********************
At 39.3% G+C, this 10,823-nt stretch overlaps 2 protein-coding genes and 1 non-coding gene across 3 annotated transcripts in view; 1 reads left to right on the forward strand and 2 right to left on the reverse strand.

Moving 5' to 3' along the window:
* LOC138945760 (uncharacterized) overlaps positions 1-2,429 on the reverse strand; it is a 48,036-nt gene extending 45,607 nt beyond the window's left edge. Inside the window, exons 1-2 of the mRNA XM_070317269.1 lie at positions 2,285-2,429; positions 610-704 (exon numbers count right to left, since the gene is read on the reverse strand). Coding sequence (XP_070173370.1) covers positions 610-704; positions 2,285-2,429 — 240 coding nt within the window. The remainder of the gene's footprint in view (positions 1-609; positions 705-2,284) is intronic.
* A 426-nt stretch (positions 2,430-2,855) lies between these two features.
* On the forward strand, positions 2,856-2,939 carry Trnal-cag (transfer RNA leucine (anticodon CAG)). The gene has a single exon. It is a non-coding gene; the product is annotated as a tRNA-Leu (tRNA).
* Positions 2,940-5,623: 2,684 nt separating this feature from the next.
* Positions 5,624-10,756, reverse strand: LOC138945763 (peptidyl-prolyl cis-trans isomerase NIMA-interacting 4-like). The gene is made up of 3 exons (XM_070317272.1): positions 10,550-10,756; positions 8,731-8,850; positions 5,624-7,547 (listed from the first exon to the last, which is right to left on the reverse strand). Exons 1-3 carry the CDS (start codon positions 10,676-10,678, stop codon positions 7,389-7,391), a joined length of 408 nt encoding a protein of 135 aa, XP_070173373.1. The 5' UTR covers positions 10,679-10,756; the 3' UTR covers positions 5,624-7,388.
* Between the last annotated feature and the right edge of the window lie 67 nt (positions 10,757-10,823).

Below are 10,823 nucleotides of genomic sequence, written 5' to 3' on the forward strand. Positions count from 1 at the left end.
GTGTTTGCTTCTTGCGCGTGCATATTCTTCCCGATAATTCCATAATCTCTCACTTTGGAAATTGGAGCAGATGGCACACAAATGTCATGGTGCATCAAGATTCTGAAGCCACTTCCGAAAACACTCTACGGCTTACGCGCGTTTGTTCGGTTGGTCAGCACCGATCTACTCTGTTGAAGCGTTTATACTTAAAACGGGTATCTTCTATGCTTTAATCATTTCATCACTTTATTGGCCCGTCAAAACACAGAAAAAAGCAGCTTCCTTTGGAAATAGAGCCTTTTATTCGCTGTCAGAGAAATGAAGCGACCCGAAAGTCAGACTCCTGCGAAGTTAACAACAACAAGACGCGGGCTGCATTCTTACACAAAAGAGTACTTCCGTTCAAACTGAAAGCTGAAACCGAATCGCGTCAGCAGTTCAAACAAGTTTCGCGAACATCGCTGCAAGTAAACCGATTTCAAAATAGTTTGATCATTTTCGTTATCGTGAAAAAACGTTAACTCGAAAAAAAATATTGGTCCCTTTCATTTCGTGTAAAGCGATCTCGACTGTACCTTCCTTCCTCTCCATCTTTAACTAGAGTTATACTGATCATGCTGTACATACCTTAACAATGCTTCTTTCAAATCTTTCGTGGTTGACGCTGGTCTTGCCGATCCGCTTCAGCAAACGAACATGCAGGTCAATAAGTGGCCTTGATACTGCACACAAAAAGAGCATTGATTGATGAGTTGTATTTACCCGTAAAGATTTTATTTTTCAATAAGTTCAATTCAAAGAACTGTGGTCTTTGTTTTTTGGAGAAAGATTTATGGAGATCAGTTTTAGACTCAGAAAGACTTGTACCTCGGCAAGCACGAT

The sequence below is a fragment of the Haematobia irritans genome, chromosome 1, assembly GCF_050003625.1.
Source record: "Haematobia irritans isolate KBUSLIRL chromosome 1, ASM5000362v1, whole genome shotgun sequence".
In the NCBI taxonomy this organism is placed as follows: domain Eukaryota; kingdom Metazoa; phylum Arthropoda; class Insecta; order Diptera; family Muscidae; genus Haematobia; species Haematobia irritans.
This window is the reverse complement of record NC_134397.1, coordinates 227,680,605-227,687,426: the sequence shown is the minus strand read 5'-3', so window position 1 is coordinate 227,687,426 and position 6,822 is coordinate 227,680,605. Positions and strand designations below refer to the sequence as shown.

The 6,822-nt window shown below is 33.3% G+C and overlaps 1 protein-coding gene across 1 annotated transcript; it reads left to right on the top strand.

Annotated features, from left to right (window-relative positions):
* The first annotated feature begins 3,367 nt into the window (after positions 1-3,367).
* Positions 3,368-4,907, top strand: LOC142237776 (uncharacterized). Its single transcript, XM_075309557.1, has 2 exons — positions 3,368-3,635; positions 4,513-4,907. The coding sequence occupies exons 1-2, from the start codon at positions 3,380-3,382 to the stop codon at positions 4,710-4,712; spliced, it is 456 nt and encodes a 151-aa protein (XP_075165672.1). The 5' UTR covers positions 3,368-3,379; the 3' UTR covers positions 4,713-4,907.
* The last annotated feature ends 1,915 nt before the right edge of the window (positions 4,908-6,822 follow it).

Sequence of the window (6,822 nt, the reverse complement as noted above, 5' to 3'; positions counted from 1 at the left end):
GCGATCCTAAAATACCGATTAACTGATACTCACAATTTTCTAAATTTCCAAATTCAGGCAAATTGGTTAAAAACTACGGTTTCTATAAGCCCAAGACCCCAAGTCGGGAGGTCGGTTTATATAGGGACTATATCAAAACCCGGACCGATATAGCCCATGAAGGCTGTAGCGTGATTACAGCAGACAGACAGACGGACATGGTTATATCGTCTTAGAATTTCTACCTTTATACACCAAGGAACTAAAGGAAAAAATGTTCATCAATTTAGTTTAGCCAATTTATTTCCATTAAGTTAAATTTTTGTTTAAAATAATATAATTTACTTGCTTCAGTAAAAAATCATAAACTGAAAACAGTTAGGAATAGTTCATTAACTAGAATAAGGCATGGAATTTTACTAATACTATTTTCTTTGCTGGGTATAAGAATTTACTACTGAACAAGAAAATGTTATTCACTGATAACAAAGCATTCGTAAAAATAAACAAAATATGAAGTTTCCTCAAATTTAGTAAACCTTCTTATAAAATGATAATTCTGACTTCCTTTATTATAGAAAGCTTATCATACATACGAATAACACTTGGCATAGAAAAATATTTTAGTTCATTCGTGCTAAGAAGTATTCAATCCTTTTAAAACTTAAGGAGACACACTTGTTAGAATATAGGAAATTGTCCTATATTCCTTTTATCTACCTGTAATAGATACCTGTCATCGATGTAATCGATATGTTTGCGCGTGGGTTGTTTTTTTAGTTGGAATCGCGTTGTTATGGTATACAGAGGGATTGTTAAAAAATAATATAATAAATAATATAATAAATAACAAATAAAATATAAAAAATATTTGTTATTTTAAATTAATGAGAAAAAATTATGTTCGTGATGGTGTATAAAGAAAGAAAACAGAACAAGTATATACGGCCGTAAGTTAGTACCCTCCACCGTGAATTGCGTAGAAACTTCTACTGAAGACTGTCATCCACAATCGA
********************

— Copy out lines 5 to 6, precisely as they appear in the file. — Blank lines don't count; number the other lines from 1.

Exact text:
* On the forward strand, positions 2,856-2,939 carry Trnal-cag (transfer RNA leucine (anticodon CAG)). The gene has a single exon. It is a non-coding gene; the product is annotated as a tRNA-Leu (tRNA).
* Positions 2,940-5,623: 2,684 nt separating this feature from the next.